Telephone 605-837-2259 • PO Box 309, Kadoka, South Dakota 57543-0309E-mail: firstname.lastname@example.org Fax: 605-837-2312
Ravellette Publications, Inc.
PO Box 309 • Kadoka, SD 57543-0309
Publisher: Don RavelletteNews Writing/Photography: Ronda Dennis, EditorGraphic Design/Typesetting/Photography: Robyn JonesPublished each Thursday and Periodicals postage paid atKadoka, Jackson County, South Dakota 57543-0309
Official Newspaper for the City of Kadoka, the Town of Interior, the Town of Belvidere,the Town of Cottonwood, the County of Jackson and the Kadoka School District #35-2.
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April 26, 2012 • Kadoka Press •
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FIRST PRESBYTERIAN CHURCHInterior • 859-2310
Sunday Worship: 11:00 a.m.
BELVIDERE COMMUNITY CHURCHPastor Gary McCubbin • 344-2233
Sunday Worship: 9:30 a.m.Coffee & Donuts: 10:30 a.m.Sunday School: 10:45 a.m. Sept. - May
OUR LADY OF VICTORY CATHOLIC CHURCHFather Bryan Sorensen • Kadoka • 837-2219
Mass: Sunday - 11:00 a.m.Confession After Mass
INTERIOR COMMUNITY CHURCH
Sunday School: 9:30 a.m. • Church: 10:30 a.m.
EAGLE NEST LIFE CENTERGus Craven • Wanblee • 462-6002
Sunday Church: 11:00 a.m.
WIC, FoodStamps & EBTPhone: 837-2232
Monday thru Saturday8 AM - 6 PM
CONCORDIA LUTHERAN • Kadoka • 837-2390Pastor Art Weitschat
Sunday Services: 10:00 a.m.
LUTHERAN PARISH - ELCAOUR SAVIORS LUTHERAN • Long ValleyPastor Frezil Westerlund
Sunday Services: 5:00 p.m.
PRESBYTERIAN CHURCHKadoka • Pastor Gary McCubbin • 837-2233
Worship Services: 11:00 a.m.Sunday School: Sr. Adults - 9:45 a.m.Sunday School: All Ages - 9:45 a.m., • Sept. - MayRelease Time: 2:15 p.m. Wednesdays. • Sept. - May
It was the trip of a lifetime. Al-most 16 years ago ten families fromall over the U.S. were brought to-gether in a southern Chinese cityto adopt baby girls. This summer,nine of these same familiesbrought our daughters back to seetheir birth country.This time we started up northnear Beijing at a different orphan-age, an American church-spon-sored place for children withspecial needs. They find donationmoney for surgery to fix cleft lips,heart defects, tumors and boneymalformations, and then they helpthese kids get adopted.Our nine girls, along with threesisters and ten parents, assignedthemselves the job of playing withthose kids for two days, in order togive back a little before we startedtouring.Then we journeyed to see theGreat Wall, Tiananmen Square,the Forbidden City, terra cotta sol-diers, a panda preserve, and finallythe three orphanages from whereour children originally came. Wewere welcomed with the red-carpettreatment by orphanage directorsand high-level government offi-cials, as no large group such asours had as yet returned in thisway.There are several health relatedissues in China, about which wecan learn, starting with water andair pollution. There a clean envi-ronment appears a less importantpriority. Although their economyappears to be booming with bigpublic works construction, thestreets were filled with many morecars, motor scooters, and fewerbikes than 16 years ago. Cigarettesmoke hung everywhere, includingrestaurants, as many more obvi-ously smoke in China than in theU.S. Water was not as clean as weare used to, and we used bottledwater even to brush teeth. I returnto the American soil appreciatingmore than ever our clean air, skies,and water.But China has a wonderful tra-dition worth bringing here. Inevery square and public gatheringplace, each morning and evening,even in the steamy heat, we sawpeople happily exercising, dancing,stretching, and moving… mostly tomusic. As one young guide told me,“Especially the elderly realize thatthe key to staying alive is being ac-tive.” We in the US would benefitby following that example.Finally I would emphasize, and Iknow I speak for our nine familieswith China daughters, that thewarm sharing nature and the wel-coming culture of the people of China made it the trip of a lifetime.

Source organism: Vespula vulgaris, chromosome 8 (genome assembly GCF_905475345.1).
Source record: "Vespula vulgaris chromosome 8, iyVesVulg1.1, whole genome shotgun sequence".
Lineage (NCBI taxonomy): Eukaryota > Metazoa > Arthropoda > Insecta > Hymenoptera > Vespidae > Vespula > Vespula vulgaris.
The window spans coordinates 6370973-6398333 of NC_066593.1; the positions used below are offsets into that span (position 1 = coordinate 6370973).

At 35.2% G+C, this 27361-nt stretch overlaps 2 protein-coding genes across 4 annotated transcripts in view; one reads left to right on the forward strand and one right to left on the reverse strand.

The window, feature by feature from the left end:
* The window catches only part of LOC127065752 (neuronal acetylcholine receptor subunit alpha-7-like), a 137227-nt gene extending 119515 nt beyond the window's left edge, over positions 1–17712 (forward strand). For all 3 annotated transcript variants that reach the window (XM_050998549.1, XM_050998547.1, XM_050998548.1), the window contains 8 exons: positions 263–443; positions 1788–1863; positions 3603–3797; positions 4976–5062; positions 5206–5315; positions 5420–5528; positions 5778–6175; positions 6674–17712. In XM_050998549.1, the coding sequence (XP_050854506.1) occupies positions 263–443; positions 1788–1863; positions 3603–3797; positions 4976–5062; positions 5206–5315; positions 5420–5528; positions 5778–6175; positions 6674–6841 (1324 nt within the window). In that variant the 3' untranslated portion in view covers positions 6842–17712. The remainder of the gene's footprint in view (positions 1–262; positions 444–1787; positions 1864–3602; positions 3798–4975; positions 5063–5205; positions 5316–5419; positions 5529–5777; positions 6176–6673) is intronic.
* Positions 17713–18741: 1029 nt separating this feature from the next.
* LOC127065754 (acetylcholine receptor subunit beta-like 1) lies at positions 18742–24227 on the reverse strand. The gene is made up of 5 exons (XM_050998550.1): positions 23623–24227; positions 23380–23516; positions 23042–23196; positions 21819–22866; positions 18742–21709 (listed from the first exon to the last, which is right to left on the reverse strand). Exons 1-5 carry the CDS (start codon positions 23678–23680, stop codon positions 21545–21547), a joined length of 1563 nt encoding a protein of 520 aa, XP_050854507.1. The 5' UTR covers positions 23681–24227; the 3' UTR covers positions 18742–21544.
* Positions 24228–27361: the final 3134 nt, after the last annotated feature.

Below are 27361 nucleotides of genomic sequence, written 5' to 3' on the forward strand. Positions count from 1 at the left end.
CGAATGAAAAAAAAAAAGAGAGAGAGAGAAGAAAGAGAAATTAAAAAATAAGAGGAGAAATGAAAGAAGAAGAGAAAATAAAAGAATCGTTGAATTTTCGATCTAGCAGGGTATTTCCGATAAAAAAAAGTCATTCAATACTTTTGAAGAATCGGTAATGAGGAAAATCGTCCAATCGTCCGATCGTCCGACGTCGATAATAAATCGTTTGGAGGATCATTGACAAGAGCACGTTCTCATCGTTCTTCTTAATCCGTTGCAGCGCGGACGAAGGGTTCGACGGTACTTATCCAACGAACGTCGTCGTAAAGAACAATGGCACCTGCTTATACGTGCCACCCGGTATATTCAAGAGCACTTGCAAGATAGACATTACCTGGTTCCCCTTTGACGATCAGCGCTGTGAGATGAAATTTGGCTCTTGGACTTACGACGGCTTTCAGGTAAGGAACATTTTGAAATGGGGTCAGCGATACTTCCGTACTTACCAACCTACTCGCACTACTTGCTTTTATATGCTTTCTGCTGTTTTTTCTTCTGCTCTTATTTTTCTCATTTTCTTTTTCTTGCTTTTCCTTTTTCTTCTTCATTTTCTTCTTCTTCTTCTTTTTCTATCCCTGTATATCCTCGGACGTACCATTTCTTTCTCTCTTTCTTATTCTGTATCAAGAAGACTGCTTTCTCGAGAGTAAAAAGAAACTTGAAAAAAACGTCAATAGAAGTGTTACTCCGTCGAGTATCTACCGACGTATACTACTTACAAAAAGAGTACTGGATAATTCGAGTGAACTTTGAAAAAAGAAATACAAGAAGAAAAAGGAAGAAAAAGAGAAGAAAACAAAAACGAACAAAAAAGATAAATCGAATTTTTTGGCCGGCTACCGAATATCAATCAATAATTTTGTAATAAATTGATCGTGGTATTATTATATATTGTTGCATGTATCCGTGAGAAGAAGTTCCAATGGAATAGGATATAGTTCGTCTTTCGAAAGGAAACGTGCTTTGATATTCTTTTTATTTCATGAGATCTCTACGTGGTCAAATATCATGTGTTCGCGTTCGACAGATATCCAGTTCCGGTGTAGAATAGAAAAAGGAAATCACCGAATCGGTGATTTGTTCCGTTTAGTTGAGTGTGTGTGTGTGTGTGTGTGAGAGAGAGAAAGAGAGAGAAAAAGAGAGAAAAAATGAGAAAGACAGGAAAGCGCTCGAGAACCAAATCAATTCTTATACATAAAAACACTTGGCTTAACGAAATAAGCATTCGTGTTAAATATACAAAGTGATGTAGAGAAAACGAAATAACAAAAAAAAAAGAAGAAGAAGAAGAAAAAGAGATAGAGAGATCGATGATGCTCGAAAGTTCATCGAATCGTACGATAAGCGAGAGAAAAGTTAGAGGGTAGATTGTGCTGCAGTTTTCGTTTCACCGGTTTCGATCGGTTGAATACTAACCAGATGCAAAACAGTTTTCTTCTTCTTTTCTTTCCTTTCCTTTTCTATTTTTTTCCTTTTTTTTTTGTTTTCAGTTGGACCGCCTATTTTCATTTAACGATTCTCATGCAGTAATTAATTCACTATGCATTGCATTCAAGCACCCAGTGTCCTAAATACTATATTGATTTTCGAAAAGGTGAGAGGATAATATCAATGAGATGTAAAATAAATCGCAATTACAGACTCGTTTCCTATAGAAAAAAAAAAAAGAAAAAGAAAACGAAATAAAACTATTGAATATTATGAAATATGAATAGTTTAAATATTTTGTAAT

Rick Holm, M.D.,
The legacy of our China daughters
1/2 cup butter, softened3/4 cup sugar 1 egg1 teaspoon vanilla extract1-1/3 cups all-purpose flour 3/4 cup graham cracker crumbs1 teaspoon baking powder 1/8 teaspoon salt5 milk chocolate candy bars(1.55 ounces each)1 cup marshmallow creme
•In a large bowl, cream butter and sugar until light and fluffy. Beat in egg andvanilla. Combine the flour, cracker crumbs, baking powder and salt; graduallyadd to creamed mixture. Set aside 1/2 cup for topping.•Press remaining mixture into a greased 9-in. square baking pan. Place candybars over crust; spread with marshmallow creme. Crumble remaining grahamcracker mixture over top.•Bake at 350° for 25-30 minutes or until golden brown. Cool on a wire rack.Cut into bars. Store in an airtight container. Yield: 1-1/2 dozen.
Altering Recipes for Health